2020 Hyundai Santa Fe vs. 2019 Mitsubishi Outlander

Detailed Review, Specifications & Comparison

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Safety

Both the Santa Fe and Outlander have child safety locks to prevent children from opening the rear doors. The Santa Fe has power child safety locks, allowing the driver to activate and deactivate them from the driver's seat and to know when they're engaged. The Outlander’s child locks have to be individually engaged at each rear door with a manual switch. The driver can’t know the status of the locks without opening the doors and checking them.

In the past twenty years hundreds of infants and young children have died after being left in vehicles, usually by accident. When turning the vehicle off, drivers of the Santa Fe are reminded to check the back seat if they opened the rear door before starting out. The Outlander doesn’t offer a back seat reminder.

Over 200 people are killed each year when backed over by motor vehicles. The Santa Fe has a standard Rear Cross-Traffic Collision Avoidance Assist that use rear sensors to monitor and automatically apply the brakes to prevent a rear collision. The Outlander doesn’t offer backup collision prevention brakes.

The Santa Fe’s driver alert monitor detects an inattentive driver then sounds a warning and suggests a break. According to the NHTSA, drivers who fall asleep cause about 100,000 crashes and 1500 deaths a year. The Outlander doesn’t offer a driver alert monitor.

Compared to metal, the Santa Fe’s plastic fuel tank can withstand harder, more intrusive impacts without leaking; this decreases the possibility of fire. The Mitsubishi Outlander has a metal gas tank.

The Santa Fe SEL/Limited has standard Blue Link, which uses a global positioning satellite (GPS) receiver and a cellular system to remotely unlock your doors if you lock your keys in, help track down your vehicle if it’s stolen or send emergency personnel to the scene if any airbags deploy. The Outlander doesn’t offer a GPS response system, only a navigation computer with no live response for emergencies, so if you’re involved in an accident and you’re incapacitated help may not come as quickly.

Both the Santa Fe and the Outlander have standard driver and passenger frontal airbags, front side-impact airbags, side-impact head airbags, front seatbelt pretensioners, front wheel drive, height adjustable front shoulder belts, four-wheel antilock brakes, traction control, electronic stability systems to prevent skidding, daytime running lights, rearview cameras, available all wheel drive, blind spot warning systems, around view monitors and rear cross-path warning.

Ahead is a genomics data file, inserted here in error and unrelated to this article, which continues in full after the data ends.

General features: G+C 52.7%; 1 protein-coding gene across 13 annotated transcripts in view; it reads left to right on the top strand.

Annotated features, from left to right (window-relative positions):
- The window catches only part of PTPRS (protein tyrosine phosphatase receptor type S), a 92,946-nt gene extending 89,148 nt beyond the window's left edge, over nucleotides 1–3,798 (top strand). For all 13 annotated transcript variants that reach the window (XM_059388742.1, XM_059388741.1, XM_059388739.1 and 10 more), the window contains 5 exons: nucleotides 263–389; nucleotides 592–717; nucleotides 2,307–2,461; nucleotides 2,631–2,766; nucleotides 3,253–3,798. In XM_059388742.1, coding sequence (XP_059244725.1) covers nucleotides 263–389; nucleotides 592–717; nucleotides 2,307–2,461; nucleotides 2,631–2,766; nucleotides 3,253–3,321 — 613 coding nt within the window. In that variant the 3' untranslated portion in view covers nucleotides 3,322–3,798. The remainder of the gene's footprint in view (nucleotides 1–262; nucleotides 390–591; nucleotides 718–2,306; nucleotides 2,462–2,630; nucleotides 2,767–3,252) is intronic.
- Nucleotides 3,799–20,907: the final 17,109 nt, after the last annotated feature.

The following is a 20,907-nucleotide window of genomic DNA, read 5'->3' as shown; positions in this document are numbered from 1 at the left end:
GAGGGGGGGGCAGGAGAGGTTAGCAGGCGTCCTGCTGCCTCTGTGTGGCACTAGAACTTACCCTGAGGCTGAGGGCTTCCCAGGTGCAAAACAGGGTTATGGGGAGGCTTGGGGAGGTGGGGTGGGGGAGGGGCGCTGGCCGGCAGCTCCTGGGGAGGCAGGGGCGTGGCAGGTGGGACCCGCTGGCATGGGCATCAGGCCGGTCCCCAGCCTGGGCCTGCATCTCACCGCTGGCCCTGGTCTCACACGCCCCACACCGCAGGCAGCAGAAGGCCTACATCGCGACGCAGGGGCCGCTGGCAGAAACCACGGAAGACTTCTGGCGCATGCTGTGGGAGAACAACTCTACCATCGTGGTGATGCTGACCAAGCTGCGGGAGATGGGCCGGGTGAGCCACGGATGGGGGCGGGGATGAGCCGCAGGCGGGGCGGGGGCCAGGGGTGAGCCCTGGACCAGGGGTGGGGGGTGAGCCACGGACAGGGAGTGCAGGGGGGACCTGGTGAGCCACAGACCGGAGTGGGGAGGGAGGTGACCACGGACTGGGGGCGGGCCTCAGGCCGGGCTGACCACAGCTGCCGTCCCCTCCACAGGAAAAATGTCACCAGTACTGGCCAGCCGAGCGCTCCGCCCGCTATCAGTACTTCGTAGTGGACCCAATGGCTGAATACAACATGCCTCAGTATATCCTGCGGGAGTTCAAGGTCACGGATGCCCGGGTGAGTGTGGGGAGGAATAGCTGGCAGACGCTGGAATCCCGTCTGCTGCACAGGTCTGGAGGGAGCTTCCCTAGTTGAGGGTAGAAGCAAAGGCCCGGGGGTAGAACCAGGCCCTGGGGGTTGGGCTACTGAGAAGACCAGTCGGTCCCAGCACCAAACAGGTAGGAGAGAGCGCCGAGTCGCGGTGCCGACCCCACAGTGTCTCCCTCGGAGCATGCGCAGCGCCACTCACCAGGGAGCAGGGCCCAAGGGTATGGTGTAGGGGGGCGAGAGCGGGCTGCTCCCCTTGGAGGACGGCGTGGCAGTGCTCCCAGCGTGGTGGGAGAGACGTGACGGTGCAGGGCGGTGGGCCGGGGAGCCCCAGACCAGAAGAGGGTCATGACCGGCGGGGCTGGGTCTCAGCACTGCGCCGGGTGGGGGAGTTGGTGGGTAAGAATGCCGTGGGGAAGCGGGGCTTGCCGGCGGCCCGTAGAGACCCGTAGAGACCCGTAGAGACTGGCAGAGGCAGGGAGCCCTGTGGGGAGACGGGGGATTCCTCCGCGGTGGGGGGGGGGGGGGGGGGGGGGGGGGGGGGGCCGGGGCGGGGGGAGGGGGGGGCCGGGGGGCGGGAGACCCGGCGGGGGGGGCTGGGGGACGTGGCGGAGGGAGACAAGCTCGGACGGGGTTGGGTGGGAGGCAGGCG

The National Highway Traffic Safety Administration does 35 MPH front crash tests on new vehicles. In this test, results indicate that the Hyundai Santa Fe is safer than the Mitsubishi Outlander:

Santa Fe

Outlander

Driver

STARS

4 Stars

4 Stars

Neck Injury Risk

19%

29%

Neck Stress

167 lbs.

412 lbs.

Neck Compression

35 lbs.

90 lbs.

Passenger

STARS

5 Stars

4 Stars

HIC

244

251

Chest Compression

.5 inches

.6 inches

Neck Injury Risk

33%

43%

Neck Stress

120 lbs.

221 lbs.

Neck Compression

48 lbs.

91 lbs.

Leg Forces (l/r)

256/146 lbs.

394/494 lbs.

New test not comparable to pre-2011 test results. More stars = Better. Lower test results = Better.

The National Highway Traffic Safety Administration does side impact tests on new vehicles. In this test, which crashes the vehicle into a flat barrier at 38.5 MPH and into a post at 20 MPH, results indicate that the Hyundai Santa Fe is safer than the Mitsubishi Outlander:

Santa Fe

Outlander

Front Seat

STARS

5 Stars

5 Stars

HIC

49

163

Abdominal Force

141 G’s

163 G’s

Hip Force

401 lbs.

518 lbs.

Rear Seat

STARS

5 Stars

5 Stars

HIC

179

349

Hip Force

648 lbs.

794 lbs.

Into Pole

STARS

5 Stars

5 Stars

Max Damage Depth

8 inches

17 inches

HIC

179

365

Hip Force

649 lbs.

807 lbs.

New test not comparable to pre-2011 test results. More stars = Better. Lower test results = Better.

For its top level performance in IIHS driver and passenger-side small overlap frontal, moderate overlap frontal, side impact, roof strength and head restraint tests, its standard front crash prevention system, and its headlight’s “Good” rating, the Insurance Institute for Highway Safety grants the Santa Fe its highest rating: “Top Pick Plus” for 2019, a rating granted to only 46 vehicles tested by the IIHS. The Outlander is only a standard “Top Pick” for 2019.